TAD Film Fest Review: Why Horror?

Published on November 15th, 2014 in: Canadian Content, Current Faves, Documentaries, Film Festivals, Horror, Movie Reviews, Movies, Reviews |

By Less Lee Moore


Why Horror? is for every person who’s been mocked for loving everything encompassed within horror film fandom. Horror writer and hardcore fan Tal Zimerman is the subject of this documentary from Nicholas Kleiman and Rob Lindsay that explores why people are drawn to one of the more maligned, misunderstood genres in popular culture.

The film features insights from and interviews with an impressive array of folks, including those who contribute to the horror genre itself. Filmmakers Alexandre Aja, John Carpenter, Don Coscarelli, Álex de la Iglesia, Eli Roth, Takashi Shimizu, Ben Wheatley, and others provide their thoughts on what makes horror culture so enticing. Rue Morgue Magazine managing editor Dave Alexander and Fangoria editor Chris Alexander are also interviewed, as well as other horror writers.

These folks have spent their lives and careers on this stuff, so of course they’re going to have interesting, insider perspectives on the subject. But Why Horror? also talks to a variety of people from other fields, such as anthropologists, philosophers, psychologists, and sociologists. This gives the film a wider spectrum of expertise than one might expect, especially when it tackles interpretations of horror outside of English speaking cultures, like Mexico’s Dia de los Muertos and Japanese horror-themed bars.

Two of the more interesting segments involve Zimerman undergoing an MRI while watching a horror movie and a standard drama and measuring which parts of his brain do different things. He also watches clips of horror movies with his mother, who is not a horror fan, while both are attached to electrodes that indicate brain activity. The outcome of both of these experiments are fascinating, so I won’t spoil them for you, but I will say that the results lend themselves to a visual interpretation that ties the whole film together in a clever way.

Rather than just limit themselves to movies, Zimerman, Kleiman, and Lindsay also reach back into the origins of the horror genre in art and literature as well as more current iterations like video games. There is also a much-welcomed, forward-thinking debunking of stereotypes about women within the horror fandom, including great interviews with actress Barbara Crampton, writers Monica S. Kuebler and Andrea Subissati, and filmmakers like Karen Lam and Jen and Sylvia Soska.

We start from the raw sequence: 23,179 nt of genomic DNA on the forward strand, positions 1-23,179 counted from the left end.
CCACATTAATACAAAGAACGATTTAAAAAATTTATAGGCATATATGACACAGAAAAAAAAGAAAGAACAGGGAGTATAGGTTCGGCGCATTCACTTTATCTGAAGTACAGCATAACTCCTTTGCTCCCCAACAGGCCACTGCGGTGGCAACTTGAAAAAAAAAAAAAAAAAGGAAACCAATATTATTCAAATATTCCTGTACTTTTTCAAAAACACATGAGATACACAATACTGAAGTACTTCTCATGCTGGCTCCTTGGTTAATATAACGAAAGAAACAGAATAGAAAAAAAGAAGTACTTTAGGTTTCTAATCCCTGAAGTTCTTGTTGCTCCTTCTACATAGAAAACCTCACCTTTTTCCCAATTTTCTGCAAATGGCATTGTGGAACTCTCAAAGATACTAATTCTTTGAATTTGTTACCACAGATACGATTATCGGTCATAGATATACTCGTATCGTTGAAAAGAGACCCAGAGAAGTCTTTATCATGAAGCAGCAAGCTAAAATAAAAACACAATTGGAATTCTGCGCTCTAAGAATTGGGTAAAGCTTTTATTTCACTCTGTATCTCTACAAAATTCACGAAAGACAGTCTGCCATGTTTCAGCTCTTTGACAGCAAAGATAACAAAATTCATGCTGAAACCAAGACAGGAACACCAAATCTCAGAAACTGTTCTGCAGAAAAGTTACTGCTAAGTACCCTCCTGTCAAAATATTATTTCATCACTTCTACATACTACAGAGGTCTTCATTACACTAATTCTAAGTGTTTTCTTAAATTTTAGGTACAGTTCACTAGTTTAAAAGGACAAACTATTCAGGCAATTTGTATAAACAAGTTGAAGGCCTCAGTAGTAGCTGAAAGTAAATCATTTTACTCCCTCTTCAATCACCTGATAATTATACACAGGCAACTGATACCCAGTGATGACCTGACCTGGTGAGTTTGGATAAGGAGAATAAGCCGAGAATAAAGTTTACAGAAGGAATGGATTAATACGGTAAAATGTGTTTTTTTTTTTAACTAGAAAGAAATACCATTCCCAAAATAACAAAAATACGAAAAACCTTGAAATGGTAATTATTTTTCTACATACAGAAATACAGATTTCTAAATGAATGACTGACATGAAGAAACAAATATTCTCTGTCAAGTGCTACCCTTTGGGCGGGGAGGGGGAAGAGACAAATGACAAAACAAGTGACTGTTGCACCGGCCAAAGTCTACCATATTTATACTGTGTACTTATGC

One of the things that makes Why Horror? work so well are the delightful, charming interviews with Tal Zimerman’s family members, which prove that horror fans are just like everyone else: they have people that they love and care about. The other is how the documentary shows the camaraderie amongst the members of the horror community; they are shown to be loyal, enthusiastic, open-minded, and always happy to welcome new members into the fold.

Why Horror? is the perfect documentary to show to those friends and family members of your own who roll their eyes when you insist that yes, your favorite movie of all time really is The Exorcist. Horror has been crucial to the development of cinema as an art form, as well as popular culture as a whole, so at a time when Universal Studios is planning to reboot horror icons like Dracula, Frankenstein, and The Mummy into action-adventure films instead of horror ones, perhaps the next documentary on this subject should be called Why NOT Horror?

Why Horror? screened at Toronto After Dark on October 23. It will available to watch On Demand via Super Channel through November 27. For more on the film please visit the Why Horror? website.

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